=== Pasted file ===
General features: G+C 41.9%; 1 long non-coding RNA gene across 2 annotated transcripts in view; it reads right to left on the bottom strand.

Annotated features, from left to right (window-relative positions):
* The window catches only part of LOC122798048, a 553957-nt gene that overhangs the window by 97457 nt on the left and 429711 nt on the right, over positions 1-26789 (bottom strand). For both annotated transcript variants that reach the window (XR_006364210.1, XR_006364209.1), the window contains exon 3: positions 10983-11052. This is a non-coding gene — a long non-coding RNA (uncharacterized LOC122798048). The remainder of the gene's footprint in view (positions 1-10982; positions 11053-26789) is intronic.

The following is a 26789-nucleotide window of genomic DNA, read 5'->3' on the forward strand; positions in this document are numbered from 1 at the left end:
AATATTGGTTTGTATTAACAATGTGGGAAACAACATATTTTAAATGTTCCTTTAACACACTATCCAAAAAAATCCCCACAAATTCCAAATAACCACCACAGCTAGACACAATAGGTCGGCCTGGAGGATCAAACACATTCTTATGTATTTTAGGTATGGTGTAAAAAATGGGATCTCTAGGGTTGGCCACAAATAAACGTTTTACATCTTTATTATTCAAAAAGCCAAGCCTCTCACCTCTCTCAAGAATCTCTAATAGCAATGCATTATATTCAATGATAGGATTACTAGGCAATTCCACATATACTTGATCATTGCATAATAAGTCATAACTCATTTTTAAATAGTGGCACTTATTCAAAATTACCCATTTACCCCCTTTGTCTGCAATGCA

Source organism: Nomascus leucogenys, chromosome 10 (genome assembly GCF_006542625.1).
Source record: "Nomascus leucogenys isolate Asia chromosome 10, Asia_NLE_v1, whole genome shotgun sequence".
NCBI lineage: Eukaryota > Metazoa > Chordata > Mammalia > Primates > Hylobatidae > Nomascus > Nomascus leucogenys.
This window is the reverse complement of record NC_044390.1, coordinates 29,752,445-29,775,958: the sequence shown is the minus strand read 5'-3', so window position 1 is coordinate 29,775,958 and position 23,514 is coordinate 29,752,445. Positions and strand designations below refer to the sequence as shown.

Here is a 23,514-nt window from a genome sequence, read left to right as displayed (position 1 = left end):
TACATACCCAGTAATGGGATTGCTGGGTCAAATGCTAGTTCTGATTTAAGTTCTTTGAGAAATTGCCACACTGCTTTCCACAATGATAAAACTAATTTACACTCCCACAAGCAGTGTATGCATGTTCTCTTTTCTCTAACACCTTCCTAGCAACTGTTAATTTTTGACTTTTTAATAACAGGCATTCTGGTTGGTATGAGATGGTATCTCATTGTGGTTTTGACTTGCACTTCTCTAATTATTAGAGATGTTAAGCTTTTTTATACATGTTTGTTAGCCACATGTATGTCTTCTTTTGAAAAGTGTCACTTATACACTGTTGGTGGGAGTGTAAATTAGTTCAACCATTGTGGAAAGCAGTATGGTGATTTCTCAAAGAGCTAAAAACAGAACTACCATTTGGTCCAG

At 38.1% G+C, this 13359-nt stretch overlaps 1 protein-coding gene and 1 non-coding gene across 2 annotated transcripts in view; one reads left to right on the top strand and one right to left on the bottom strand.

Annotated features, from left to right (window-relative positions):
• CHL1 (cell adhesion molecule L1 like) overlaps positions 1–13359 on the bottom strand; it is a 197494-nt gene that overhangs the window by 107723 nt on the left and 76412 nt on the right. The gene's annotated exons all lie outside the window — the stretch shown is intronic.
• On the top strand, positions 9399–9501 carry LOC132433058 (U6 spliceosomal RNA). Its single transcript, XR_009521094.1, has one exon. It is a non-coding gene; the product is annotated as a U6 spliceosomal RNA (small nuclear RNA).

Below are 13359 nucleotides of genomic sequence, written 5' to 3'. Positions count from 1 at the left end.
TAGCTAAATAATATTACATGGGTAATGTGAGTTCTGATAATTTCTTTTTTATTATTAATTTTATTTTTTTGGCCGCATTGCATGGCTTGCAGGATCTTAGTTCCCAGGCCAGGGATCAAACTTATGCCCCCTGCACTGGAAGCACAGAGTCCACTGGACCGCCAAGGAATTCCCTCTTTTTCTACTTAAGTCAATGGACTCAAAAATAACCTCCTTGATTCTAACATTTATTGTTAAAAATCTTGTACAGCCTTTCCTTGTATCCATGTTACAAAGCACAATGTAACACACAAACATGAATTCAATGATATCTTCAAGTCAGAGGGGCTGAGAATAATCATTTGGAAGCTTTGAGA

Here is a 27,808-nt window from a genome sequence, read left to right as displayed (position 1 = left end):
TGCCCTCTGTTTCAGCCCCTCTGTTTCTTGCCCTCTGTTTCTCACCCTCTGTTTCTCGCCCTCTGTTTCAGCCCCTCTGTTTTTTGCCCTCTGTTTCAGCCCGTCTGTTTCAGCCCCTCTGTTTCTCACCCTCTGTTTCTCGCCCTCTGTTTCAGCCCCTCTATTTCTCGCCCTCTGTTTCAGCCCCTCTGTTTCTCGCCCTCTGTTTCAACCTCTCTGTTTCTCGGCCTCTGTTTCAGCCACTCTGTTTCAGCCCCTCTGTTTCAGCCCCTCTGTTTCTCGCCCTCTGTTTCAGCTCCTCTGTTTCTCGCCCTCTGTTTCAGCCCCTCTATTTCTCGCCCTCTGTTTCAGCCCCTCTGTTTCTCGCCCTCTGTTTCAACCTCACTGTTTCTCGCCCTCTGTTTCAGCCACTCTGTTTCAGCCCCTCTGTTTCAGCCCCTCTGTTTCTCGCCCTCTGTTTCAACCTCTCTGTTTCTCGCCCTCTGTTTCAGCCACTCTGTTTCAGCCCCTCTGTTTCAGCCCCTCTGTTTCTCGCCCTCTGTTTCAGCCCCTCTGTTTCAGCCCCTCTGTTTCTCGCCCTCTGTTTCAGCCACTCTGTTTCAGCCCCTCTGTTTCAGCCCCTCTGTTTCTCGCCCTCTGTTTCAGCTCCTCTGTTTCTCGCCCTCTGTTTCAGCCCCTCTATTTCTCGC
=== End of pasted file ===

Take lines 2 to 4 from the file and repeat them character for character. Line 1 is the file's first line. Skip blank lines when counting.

Annotated features, from left to right (window-relative positions):
* The window catches only part of LOC122798048, a 553957-nt gene that overhangs the window by 97457 nt on the left and 429711 nt on the right, over positions 1-26789 (bottom strand). For both annotated transcript variants that reach the window (XR_006364210.1, XR_006364209.1), the window contains exon 3: positions 10983-11052. This is a non-coding gene — a long non-coding RNA (uncharacterized LOC122798048). The remainder of the gene's footprint in view (positions 1-10982; positions 11053-26789) is intronic.

The following is a 26789-nucleotide window of genomic DNA, read 5'->3' on the forward strand; positions in this document are numbered from 1 at the left end: